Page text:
New Haven is a small, vibrant cosmopolitan city with a well-defined center clustered around the downtown area, and a large periphery, taking in the coast and the Connecticut countryside.
For more on Life at Yale for Graduate Students, see the GSAS website
From swimming and boating in the Sound to hiking in lush woods or mountain biking up the Farmington Valley Greenway, there is a lot of nature to enjoy in off hours.
Thanks to Yale’s School of Drama and Repertory Theatre, the Yale Art Gallery, the Museum of British Art, the Peabody Museum, the Collection of Musical Instruments and the Music School, the lively New Haven arts scene has no shortage of world-class dramatic performances, art exhibitions, musical performances, and scientific exhibitions. Not only are there beautiful objects on permanent display and well curated rotating exhibitions, but the University also brings in terrific films, directors, and film critics.
Above all, New Haven has music, music, music: from world premieres to classic performances, from classical concerts to a thriving club and cabaret scene, from the Whiffenpoofs to the stratosphere. There are also endless opportunities to hear engaging and challenging speakers, from Arnold Schwarzenegger to Elizabeth Alexander. The problem is less finding things to do than finding time to take in all that is on offer.
New Haven boasts a great restaurant scene, catering for all budgets and tastes. To give you some idea of the range on offer, the Fearless Critic New Haven Restaurant Guide (3rd edn.) lists 300 different places to eat in the New Haven area. Within a few minutes’ walk from the department lie several good cafes, from eclectic Indie sustainable businesses to elegant traditional dining to mainstream chains.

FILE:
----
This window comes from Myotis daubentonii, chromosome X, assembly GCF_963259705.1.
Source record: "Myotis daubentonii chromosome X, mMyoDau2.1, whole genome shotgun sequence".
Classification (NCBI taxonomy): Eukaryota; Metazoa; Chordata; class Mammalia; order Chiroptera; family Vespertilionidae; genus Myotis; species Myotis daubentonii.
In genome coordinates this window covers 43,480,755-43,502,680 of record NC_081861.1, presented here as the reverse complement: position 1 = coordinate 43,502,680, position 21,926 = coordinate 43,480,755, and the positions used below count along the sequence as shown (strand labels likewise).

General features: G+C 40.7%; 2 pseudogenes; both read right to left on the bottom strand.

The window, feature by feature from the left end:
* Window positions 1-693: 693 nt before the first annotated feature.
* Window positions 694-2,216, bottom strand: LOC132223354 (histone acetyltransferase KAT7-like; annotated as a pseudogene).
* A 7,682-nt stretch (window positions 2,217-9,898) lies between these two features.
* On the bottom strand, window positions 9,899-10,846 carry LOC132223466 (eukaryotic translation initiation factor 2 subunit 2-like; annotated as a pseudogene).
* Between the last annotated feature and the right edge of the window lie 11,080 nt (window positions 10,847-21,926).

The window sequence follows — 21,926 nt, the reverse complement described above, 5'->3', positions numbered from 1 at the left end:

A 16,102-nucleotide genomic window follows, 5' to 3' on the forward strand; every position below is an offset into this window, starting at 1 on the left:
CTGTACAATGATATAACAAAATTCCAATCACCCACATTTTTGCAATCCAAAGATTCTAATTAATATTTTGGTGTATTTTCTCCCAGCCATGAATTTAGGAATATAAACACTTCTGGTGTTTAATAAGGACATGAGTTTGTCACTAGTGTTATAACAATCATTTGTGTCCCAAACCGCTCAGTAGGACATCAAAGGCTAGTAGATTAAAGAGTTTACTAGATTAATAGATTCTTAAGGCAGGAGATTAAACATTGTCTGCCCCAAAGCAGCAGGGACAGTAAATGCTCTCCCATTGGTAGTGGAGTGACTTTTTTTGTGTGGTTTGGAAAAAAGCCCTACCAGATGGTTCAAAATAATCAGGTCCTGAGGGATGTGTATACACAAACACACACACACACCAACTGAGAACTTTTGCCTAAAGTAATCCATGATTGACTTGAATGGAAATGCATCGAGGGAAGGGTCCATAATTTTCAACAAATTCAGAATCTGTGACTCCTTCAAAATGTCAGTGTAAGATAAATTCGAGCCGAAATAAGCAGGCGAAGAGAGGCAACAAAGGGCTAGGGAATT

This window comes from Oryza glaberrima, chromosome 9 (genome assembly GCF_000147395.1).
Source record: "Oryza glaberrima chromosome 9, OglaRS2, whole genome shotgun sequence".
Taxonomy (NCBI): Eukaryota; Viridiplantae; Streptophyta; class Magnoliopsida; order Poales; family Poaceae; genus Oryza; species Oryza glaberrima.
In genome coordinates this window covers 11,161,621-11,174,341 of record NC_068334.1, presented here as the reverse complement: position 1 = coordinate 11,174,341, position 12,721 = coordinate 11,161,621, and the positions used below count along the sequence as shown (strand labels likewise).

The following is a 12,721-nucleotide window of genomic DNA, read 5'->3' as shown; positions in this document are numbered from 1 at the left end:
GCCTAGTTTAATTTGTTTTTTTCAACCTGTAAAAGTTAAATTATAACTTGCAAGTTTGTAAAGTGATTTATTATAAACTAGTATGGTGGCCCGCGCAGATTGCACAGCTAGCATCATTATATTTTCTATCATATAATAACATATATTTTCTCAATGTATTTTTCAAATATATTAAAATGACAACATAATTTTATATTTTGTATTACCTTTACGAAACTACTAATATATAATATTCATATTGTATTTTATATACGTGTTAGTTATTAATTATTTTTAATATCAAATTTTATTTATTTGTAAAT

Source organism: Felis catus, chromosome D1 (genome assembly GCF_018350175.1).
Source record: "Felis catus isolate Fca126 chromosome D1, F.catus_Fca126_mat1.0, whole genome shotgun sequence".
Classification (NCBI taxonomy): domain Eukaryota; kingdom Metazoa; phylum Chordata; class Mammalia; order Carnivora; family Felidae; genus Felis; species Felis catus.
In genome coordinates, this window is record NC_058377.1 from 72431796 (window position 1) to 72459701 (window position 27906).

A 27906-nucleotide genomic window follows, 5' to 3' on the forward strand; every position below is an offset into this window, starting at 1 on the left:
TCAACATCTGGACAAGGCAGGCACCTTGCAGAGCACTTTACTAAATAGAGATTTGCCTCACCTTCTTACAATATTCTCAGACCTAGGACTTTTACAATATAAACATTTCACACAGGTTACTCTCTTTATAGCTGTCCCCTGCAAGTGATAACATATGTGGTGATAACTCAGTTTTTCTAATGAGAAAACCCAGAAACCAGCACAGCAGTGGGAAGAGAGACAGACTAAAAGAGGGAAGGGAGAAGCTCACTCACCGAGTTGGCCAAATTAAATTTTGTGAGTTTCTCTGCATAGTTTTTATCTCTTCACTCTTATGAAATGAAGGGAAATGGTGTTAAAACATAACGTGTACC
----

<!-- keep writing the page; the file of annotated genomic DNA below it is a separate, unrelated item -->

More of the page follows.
If you are contemplating postgraduate study then we assume that you’re partial to books. The Yale libraries really do have all the books that you will need for your research, but for browsing and cultivating your inner literary muse there are several good bookstores in New Haven.
The University has a good transport system, with frequent schedules along main access routes, which is free to staff and students. These shuttles also run on request all night long, door to door. Lots of people cycle to and from the department and there are also plenty of affordable and attractive housing options within walking distance of the department, both in the verdant East Rock area and the more vibrant Wooster Square neighborhood (think pizza!). New Haven sits at the crossroads of the main highways from New York to Providence and Boston and to Hartford, the Amherst area, and the North: there is frequent and inexpensive train service to New York, and easy public transportation options to other cities.